The Pennsylvania Heart and Lung Act is often referred to colloquially as “workers compensation for police.” While there is some truth to that phrasing, the two types of compensation differ in important ways, and municipal employers need to carefully consider these differences when presented with an eligible employee presenting a “heart and lung” case.
The Enforcement Officer Disability Benefits Law of 1954, commonly known as the “heart and lung” act, serves to provide full income replacement to police officers who are injured in the line of duty. It covers police, park guards, and paid (but not volunteer) firefighters. It provides the injured officers their full salary without most tax deductions. Thus, it is significantly more generous to the injured office than workers compensation.
Circumstances of Injury
The first difference is that heart and lung only apply to an officer’s injuries that are incurred in the “performance of their duties,” while worker’s compensation applies to any injuries that occur during the “course of employment.” Almost any injury that occurs at work would qualify for workers’ compensation, while heart and lung are more limited in application. Therefore, it is possible that an injury that does fall under the worker’s compensation standard would not fall under the heart and lung.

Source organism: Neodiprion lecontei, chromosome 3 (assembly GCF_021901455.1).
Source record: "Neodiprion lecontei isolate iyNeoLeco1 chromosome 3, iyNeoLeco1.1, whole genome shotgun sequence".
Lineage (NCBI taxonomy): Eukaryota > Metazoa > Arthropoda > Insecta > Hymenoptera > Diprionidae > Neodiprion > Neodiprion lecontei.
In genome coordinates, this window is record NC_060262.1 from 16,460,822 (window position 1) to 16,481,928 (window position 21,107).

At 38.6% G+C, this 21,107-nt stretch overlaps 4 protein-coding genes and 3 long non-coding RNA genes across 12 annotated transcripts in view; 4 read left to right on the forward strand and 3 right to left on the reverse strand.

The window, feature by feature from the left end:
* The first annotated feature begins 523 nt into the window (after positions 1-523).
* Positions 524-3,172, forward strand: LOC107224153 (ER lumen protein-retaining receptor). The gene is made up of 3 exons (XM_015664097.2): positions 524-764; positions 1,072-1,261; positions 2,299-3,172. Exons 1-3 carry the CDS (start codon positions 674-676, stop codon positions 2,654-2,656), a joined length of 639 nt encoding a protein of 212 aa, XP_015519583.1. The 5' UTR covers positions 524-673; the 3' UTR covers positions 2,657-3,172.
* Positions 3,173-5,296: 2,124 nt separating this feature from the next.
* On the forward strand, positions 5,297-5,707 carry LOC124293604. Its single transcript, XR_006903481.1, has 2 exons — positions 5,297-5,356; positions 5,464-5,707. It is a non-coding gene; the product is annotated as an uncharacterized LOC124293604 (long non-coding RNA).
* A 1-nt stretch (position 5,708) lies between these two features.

Temporary vs Permanent Disability
Secondly, the heart and lung act does not cover permanent disability. In order to qualify for these benefits, the officer must be experiencing “temporary incapacities” such that he or she may be able to return. This is a significant difference from workers’ compensation and radically changes how to evaluate employees on long-term disability.
Setting Up an Internal Procedure
A determination as to whether an injury falls under the heart and lung is made at the municipal level and follows the Pennsylvania local agency law. Therefore, it is incumbent on each municipality to have an internal procedure that complies with said law for making these decisions and setting up an internal appeal process. Like any local agency decision, these matters are appealable to the Court of Common Pleas, however, the likelihood of success is much greater if the municipality has a valid local agency process first.
Relying on an Insurer vs Legal Counsel
In many cases, municipalities will rely on workers’ compensation coverage to handle heart and lung claims. This can be a mistake, as the interests of the workers’ compensation coverage and the municipal heart and lung claim can be drastically opposed. A finding of permanent disability may trigger lifetime payments under worker’s compensation while ending municipal responsibility under heart and lung. So municipal employers can not solely rely on their workers’ compensation insurer to manage the process, but instead, should have their own counsel actively involved in the matter.
Navigate the Complexities of Employee Compensation Cases with MBM Law
Contact your solicitor for guidance at every stage of a heart and lung case to ensure the best results for the municipality. Maiello Brungo & Maiello’s Human Resources Compliance & Strategic Counseling group can help you navigate the complexities of employee compensation cases. Contact us today at 412-242-4400 or email@example.com.